If the Gillard Government wins this marathon election, it will have been broadband that gets it over the line. That is, unless Opposition leader Tony Abbott's refusal to submit his election promises to Treasury for costing hasn't already handed Labor the win.
Broadband was one of the very real differentiators in this crazy poll. And with the result reliant on the opinions of a tiny half-handful of rural independent MPs, broadband remains a key differentiator.
The biggest beneficiaries of the Government's National Broadband Network were always going to be people in the bush, simply because it promises to deliver rural communities new opportunities.
And the three independent MPs understand this. Bob Katter from Kennedy in north Queensland, Rob Oakeshott from Lyne on the NSW mid-north coast and Tony Windsor from New England, have each spoken on the issue.
So broadband is already in the back-pocket of these potential king-makers.
Government doesn't need to convince them of the largesse - they are well aware of that - but it will certainly want to brief the three on how many jobs might get created in their electorate during the construction phase, or what improved services they can expect in health and education.
But with broadband pocketed, the three MPs - all of them ex-Nationals - will be saying "yes, but what have you done for me lately?"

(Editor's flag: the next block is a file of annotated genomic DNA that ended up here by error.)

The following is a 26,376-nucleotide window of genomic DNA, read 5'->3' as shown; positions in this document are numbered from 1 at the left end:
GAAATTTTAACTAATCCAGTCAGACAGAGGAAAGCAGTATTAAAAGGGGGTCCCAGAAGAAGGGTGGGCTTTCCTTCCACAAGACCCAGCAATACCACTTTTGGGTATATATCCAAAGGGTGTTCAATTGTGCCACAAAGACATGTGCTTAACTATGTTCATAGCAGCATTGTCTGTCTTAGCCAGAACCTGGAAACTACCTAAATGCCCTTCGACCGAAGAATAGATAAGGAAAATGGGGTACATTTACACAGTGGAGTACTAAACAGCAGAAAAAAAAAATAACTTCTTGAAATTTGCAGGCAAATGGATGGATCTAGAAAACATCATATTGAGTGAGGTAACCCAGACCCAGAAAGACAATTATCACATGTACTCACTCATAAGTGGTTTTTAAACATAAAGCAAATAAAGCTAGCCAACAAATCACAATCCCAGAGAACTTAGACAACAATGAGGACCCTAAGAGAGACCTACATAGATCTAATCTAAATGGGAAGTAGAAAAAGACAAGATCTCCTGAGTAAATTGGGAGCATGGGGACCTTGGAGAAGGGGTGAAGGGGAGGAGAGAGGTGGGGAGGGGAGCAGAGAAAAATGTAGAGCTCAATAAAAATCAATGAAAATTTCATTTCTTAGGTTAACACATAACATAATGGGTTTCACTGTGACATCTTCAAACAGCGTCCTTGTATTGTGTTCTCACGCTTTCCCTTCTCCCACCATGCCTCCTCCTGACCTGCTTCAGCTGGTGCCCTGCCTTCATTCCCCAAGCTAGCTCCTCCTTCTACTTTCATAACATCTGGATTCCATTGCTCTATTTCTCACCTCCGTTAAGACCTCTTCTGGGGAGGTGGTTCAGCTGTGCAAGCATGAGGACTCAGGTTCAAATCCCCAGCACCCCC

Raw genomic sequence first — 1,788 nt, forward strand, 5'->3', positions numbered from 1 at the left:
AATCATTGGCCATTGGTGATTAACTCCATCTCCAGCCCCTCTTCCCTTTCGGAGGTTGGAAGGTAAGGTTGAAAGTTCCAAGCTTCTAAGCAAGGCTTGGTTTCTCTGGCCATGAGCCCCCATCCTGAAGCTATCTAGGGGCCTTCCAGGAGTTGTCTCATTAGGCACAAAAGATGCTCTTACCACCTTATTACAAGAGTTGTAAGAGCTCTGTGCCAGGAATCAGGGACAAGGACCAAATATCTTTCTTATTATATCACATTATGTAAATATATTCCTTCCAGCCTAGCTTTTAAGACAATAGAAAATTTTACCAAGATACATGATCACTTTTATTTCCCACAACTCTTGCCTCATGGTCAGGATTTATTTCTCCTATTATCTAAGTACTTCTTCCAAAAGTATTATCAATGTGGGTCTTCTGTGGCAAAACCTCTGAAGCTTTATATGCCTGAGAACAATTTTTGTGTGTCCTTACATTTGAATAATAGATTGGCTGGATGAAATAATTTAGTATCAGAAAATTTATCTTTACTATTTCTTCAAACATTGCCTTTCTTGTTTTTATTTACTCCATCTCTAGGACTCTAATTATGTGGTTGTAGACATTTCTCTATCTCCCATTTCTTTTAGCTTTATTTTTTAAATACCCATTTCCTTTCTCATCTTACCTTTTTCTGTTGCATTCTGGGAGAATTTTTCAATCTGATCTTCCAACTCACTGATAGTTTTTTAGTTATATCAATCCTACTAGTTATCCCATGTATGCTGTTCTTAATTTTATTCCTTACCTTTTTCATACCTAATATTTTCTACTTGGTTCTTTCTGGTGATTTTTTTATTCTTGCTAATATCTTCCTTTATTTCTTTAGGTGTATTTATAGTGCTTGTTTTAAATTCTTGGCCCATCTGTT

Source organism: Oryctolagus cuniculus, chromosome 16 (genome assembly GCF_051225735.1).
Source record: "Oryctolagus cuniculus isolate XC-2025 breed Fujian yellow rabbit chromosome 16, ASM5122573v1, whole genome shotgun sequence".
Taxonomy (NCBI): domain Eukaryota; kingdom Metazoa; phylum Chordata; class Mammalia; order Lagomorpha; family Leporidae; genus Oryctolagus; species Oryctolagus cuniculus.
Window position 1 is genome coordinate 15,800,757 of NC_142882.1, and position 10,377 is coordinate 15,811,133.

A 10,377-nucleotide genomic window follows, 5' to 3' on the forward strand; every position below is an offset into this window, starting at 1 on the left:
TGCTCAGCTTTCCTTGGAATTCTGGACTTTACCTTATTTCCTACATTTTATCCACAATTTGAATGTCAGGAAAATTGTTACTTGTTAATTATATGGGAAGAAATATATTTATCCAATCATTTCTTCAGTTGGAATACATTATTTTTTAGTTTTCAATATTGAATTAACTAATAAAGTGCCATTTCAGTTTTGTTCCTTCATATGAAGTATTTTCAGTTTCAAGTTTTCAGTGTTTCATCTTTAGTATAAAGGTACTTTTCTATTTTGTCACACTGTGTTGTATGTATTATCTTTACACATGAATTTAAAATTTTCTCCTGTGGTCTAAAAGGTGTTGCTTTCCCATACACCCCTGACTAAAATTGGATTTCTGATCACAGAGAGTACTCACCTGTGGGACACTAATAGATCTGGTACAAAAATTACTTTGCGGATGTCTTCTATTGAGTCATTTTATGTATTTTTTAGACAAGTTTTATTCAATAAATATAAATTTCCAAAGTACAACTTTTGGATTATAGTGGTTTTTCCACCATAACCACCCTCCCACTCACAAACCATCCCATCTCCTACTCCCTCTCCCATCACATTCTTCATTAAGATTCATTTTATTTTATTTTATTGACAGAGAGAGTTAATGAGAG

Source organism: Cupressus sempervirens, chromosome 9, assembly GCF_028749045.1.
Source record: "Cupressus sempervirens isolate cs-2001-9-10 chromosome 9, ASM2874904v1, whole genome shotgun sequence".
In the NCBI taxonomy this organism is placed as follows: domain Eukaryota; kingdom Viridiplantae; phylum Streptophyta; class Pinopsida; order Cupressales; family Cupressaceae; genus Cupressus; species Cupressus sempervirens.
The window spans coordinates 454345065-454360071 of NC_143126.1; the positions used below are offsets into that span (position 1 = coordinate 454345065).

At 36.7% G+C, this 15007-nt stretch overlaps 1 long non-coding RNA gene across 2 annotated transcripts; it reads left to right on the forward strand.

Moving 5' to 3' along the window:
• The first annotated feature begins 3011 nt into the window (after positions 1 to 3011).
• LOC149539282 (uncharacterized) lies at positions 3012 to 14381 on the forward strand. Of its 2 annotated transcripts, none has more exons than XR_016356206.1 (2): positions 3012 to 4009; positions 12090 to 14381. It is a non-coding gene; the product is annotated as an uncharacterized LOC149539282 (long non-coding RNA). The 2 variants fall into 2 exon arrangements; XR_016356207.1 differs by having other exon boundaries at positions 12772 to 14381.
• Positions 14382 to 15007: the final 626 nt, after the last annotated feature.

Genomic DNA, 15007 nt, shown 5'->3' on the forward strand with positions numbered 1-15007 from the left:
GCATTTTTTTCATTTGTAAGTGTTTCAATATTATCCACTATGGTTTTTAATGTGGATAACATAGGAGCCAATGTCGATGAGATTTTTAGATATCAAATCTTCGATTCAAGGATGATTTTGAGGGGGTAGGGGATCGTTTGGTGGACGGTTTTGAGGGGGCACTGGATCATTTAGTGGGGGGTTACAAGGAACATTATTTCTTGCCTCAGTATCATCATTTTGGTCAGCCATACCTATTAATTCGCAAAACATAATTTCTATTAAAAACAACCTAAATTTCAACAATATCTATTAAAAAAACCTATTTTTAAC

Broadband is important, but it is a sideline issue now as they pursue whatever other offers might be on the table from Julia Gillard.
If they are unhappy with what the Prime Minister is able to offer, you can guarantee that one of the first things they will be pressing on Tony Abbott will be rock solid new commitments for regional telecommunications.
Of course, nothing is ever simple. Politics gets in the way of everything. And if these blokes eventually side with Labor and don't return to their electorates carrying bags of shiny new baubles and trinkets they are going to get their arses kicked.
Improved telecommunications is one thing. But the mining tax is quite another. And while each of these MPs was elected with incredible first preference returns (more than 70 per cent for Katter and Windsor), the mining tax was not popular.
And this is the issue that will be front-of-mind - along with the various reforms to Parliamentary procedure they have put forward - when they sit across the table from the Prime Minister and Tony Abbott next week.
Meanwhile, Tony Abbott has his own problems. Last night's performance in which he refused the Independents' request that election promises be costed by Treasury and Finance may well be the moment where the election was decided.
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